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Netherlands Snapshot

Since 2018, profound change has taken place in the Dutch pensions market, with political agreements achieved in June 2019 to create a new sustainable and flexible pension framework allowing for variable benefits and (optional) personal accounts.

As part of our 2019 global survey of retirement goals and challenges, we interviewed 195 DC plan sponsors globally, including 37 from the Netherlands. Here, we’re sharing  6 country-specific highlights:

  1. Simplicity is Key
  2. Members to Take the Reins
  3. Advice is Valued
  4. Doing Good and Doing Well
  5. Changes Ahead
  6. Don’t Forget the Gig

Download the full 2019 Dutch report here.

Simplicity is Key

Ease and simplicity were high on the agenda for Dutch plan sponsors when asked what they consider when selecting a plan provider. Providers should offer ease in implementation, maintenance and monitoring for the employer and ease in understanding and use for the employees. Premium contribution costs and administration and asset management fees came in much lower in the equation. 

It is interesting to note that Dutch plan sponsors viewed minimizing costs/fees as a less important consideration when selecting a provider (13% ranked this as a primary consideration). Our respondents indicated that cost was a consideration in their selection process, but as part of a wider assessment including investment returns, flexibility, provider reputation and provider market expertise.

Members to Take the Reins

When asked to rank who is most responsible for ensuring that members have adequate income in retirement, the majority of those surveyed in the Netherlands selected the employer (43%). This percentage is substantially higher than the global average. It shows that Dutch plan sponsors are not stepping away from the pension arrangements even if it is of a collective defined contribution (CDC) or DC nature and financial risks shift to the plan members.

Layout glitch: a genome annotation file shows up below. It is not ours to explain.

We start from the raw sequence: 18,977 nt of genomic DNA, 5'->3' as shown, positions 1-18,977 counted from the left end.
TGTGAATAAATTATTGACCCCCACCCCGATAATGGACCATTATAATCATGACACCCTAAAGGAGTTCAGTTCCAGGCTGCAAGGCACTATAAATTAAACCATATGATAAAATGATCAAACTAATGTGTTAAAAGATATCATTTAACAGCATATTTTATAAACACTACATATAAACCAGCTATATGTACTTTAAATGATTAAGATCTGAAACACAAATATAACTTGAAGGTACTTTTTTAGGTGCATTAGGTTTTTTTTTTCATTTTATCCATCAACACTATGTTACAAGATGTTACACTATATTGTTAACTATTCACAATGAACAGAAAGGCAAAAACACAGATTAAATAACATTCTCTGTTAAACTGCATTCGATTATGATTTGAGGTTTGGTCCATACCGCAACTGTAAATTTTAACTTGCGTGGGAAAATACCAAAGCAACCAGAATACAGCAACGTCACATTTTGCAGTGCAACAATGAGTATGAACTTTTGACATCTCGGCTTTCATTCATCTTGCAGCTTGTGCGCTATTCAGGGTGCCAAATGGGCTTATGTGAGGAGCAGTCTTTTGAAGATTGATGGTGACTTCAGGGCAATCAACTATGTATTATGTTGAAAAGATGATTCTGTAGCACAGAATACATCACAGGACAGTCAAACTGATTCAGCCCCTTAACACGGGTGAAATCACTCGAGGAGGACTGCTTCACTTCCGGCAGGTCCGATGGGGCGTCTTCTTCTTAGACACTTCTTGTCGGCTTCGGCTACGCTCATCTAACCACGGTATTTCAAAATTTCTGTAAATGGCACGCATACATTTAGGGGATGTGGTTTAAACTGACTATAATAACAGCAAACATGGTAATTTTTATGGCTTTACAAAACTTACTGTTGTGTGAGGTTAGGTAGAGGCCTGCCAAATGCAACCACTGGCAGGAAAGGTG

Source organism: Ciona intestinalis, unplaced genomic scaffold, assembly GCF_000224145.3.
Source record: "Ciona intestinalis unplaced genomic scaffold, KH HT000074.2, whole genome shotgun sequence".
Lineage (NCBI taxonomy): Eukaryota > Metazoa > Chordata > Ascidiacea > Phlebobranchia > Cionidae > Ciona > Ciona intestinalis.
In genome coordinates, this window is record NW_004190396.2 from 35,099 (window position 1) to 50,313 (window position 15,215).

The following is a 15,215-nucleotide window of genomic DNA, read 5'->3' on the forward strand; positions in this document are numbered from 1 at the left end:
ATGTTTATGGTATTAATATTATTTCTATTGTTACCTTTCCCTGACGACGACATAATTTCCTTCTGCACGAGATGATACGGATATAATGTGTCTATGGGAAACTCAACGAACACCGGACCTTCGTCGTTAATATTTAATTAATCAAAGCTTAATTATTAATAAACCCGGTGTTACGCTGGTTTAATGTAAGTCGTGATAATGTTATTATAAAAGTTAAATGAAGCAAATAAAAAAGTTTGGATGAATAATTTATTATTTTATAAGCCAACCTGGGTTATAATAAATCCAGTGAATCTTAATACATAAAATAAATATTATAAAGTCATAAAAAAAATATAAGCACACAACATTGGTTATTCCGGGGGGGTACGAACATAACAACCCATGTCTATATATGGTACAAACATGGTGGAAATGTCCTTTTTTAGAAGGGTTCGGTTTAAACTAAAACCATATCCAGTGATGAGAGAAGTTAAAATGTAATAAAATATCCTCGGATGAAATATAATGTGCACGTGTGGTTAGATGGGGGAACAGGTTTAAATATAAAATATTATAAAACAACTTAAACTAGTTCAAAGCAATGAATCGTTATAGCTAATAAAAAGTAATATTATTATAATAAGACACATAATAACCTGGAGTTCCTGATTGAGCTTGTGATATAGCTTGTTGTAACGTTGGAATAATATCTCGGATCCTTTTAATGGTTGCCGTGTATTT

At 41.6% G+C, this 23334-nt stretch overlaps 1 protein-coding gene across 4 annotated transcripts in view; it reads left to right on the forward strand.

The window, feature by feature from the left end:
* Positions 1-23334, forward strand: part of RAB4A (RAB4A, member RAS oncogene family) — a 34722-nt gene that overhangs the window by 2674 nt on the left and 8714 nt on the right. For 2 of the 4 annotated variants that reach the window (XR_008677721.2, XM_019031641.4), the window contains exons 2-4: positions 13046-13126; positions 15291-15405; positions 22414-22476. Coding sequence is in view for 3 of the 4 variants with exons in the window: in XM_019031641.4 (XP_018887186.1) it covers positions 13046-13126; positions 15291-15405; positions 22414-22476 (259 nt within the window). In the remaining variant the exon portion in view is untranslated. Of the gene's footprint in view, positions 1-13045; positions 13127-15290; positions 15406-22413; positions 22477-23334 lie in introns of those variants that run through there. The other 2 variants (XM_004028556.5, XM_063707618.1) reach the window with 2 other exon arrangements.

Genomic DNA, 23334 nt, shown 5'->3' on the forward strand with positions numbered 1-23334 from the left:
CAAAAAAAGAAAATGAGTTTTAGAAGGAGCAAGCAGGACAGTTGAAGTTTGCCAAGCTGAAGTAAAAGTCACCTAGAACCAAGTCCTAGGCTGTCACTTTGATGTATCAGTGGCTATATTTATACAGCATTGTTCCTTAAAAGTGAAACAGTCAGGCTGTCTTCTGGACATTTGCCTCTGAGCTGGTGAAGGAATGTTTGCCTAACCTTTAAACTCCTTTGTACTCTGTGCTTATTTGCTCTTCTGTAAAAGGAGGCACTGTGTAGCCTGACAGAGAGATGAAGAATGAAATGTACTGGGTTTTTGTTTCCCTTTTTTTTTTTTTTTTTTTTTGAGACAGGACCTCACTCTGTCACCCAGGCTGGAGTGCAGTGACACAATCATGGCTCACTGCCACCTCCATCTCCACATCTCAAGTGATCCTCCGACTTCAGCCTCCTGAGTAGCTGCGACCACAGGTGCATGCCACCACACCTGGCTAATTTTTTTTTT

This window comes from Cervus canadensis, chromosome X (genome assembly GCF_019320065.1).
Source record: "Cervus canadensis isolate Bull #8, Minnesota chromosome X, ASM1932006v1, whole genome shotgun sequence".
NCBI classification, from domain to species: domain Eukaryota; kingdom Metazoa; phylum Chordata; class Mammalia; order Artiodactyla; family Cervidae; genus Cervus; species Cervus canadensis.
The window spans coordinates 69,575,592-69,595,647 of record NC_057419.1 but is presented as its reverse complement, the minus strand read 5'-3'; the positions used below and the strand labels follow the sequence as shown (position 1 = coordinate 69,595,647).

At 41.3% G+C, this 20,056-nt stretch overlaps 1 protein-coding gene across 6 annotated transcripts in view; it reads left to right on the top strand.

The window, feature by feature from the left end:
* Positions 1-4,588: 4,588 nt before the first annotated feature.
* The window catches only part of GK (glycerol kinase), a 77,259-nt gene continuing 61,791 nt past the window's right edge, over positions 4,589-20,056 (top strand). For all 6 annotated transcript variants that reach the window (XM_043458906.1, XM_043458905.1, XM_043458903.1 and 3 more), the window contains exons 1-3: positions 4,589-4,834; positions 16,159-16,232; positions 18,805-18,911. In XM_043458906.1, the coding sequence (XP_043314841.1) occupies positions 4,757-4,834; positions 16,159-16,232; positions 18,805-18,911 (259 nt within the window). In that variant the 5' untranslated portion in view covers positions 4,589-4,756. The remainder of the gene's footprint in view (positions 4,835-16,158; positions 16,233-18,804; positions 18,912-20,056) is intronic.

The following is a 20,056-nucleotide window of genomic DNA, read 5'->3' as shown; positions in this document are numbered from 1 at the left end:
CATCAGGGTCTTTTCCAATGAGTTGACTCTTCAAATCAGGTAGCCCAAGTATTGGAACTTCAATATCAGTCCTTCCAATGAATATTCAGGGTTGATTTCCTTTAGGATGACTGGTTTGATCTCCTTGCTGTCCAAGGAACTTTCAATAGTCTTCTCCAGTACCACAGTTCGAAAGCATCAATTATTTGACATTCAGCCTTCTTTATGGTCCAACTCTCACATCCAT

However, a large portion of plan sponsors do also recognize that, under a DC arrangement, responsibility for income in retirement lies with the individual (40%). Although this percentage is below the global averages, the results show there is increasing awareness in the Netherlands that it should be plan members who take the lead.

Advice is Valued

We asked our respondents how much they think their members valued the following in their retirement plans:

Again, we see that simplicity and ease of use are top of mind with Dutch respondents (81%). The ability to access advice is also highly valued, with 76% of people surveyed stating that this is likely to be either extremely or very important to their members.

However, there seems to be a vacuum in the Netherlands regarding member advice. Plan providers, including Dutch pension funds, insurers and master trusts, have gradually stepped away from providing pension advice as a result of cost efficiency and duty of care issues. Independent financial advisors are no longer allowed to include advice as an integral part in the solution but—following regulatory changes—have to price advice separately at market rates. The Dutch government has no key role in occupational pensions.

Members are increasingly in need of advice because the existing defined benefit (DB) and CDC pension plans are complex and underperforming, and members change jobs more frequently. But they are not willing to pay for that advice.